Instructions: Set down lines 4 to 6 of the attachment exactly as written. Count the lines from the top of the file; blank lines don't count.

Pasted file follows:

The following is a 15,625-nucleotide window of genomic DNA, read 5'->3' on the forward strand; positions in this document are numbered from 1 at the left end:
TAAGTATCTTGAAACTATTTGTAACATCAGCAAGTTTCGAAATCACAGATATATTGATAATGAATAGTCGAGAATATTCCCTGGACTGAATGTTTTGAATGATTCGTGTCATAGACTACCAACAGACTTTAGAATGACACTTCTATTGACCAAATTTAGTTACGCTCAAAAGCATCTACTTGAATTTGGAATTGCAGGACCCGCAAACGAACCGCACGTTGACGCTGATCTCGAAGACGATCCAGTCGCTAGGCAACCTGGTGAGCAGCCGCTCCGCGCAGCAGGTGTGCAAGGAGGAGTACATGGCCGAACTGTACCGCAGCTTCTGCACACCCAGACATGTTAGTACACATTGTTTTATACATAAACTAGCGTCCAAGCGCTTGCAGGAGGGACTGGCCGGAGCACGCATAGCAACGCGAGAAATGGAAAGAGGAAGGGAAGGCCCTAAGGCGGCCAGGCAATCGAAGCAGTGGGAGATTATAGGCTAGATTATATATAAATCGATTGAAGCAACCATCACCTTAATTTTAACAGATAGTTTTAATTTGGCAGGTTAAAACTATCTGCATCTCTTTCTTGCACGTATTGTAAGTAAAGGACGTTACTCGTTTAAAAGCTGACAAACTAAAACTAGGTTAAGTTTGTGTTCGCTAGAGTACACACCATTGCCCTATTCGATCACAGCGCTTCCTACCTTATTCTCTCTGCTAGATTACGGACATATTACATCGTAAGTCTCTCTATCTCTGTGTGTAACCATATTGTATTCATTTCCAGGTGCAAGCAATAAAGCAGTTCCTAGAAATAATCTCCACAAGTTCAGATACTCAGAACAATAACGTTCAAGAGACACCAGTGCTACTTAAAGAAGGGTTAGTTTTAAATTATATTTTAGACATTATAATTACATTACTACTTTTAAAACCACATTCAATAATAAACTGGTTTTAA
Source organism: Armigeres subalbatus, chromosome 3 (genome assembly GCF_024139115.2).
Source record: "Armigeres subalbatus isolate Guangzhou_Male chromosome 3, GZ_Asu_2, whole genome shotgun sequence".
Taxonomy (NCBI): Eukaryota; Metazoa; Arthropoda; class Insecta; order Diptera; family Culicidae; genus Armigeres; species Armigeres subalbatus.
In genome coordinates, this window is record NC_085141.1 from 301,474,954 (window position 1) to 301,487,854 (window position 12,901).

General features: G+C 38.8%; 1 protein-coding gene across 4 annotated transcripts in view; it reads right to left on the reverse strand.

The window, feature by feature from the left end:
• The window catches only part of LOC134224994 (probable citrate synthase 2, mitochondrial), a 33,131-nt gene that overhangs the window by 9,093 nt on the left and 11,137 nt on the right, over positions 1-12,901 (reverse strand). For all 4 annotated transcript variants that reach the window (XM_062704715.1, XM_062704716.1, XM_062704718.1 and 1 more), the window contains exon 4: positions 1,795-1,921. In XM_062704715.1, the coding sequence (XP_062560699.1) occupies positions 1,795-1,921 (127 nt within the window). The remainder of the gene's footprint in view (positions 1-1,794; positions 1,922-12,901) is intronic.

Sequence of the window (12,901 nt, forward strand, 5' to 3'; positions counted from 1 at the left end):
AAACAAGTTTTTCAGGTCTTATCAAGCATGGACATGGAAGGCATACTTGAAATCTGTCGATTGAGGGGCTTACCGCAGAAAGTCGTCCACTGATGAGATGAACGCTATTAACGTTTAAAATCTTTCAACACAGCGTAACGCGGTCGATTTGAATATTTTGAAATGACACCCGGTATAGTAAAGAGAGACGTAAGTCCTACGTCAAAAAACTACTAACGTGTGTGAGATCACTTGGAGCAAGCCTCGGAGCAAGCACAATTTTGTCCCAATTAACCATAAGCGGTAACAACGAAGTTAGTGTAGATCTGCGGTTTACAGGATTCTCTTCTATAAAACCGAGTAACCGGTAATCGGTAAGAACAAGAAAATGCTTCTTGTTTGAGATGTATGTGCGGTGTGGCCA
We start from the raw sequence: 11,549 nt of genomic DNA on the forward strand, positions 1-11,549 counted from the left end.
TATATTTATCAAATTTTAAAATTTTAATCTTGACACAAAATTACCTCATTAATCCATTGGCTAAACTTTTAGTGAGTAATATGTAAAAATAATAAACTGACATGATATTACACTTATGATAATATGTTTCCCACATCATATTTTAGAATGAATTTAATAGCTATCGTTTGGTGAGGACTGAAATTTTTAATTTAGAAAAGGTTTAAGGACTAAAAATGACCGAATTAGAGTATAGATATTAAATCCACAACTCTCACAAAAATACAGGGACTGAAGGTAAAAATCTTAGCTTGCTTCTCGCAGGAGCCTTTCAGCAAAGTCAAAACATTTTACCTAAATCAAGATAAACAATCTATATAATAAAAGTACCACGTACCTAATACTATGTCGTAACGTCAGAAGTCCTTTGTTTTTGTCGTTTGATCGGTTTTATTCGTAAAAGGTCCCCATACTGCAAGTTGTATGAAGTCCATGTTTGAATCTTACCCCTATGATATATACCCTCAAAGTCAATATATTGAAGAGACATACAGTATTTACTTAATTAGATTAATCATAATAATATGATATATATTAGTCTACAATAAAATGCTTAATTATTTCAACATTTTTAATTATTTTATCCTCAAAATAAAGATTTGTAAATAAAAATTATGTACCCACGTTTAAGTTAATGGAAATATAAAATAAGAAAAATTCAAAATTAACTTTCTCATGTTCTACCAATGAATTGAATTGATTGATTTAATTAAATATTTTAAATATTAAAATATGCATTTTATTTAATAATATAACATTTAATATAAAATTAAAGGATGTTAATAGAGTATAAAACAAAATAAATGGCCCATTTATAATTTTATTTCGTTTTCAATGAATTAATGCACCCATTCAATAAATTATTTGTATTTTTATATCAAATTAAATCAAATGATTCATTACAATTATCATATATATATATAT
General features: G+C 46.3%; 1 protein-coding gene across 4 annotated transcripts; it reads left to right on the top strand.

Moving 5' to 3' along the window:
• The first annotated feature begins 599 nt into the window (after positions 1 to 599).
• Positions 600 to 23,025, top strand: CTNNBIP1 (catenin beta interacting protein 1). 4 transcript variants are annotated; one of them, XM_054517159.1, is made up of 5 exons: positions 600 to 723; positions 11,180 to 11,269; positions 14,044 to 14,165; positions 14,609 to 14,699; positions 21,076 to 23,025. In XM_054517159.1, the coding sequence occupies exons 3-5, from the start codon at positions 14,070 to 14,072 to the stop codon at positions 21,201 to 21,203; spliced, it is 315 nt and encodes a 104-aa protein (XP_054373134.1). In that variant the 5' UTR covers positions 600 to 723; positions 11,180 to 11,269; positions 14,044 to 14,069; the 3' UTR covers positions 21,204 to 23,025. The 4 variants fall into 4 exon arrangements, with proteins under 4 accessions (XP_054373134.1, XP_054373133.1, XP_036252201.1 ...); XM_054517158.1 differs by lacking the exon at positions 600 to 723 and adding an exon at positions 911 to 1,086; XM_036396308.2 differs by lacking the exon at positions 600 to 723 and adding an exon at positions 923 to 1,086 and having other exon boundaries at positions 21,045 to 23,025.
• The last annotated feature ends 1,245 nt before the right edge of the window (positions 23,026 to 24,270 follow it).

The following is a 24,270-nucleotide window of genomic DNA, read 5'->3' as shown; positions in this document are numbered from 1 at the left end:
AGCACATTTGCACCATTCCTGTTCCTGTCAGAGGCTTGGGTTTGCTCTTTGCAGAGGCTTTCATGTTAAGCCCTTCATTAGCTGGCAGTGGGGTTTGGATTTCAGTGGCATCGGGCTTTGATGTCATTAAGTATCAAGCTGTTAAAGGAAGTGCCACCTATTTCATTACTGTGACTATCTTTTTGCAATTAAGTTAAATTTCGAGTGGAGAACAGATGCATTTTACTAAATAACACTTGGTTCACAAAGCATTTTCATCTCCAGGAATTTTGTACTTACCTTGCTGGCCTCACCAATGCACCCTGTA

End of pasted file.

Source record: "Armigeres subalbatus isolate Guangzhou_Male chromosome 3, GZ_Asu_2, whole genome shotgun sequence".
Taxonomy (NCBI): Eukaryota; Metazoa; Arthropoda; class Insecta; order Diptera; family Culicidae; genus Armigeres; species Armigeres subalbatus.
In genome coordinates, this window is record NC_085141.1 from 301,474,954 (window position 1) to 301,487,854 (window position 12,901).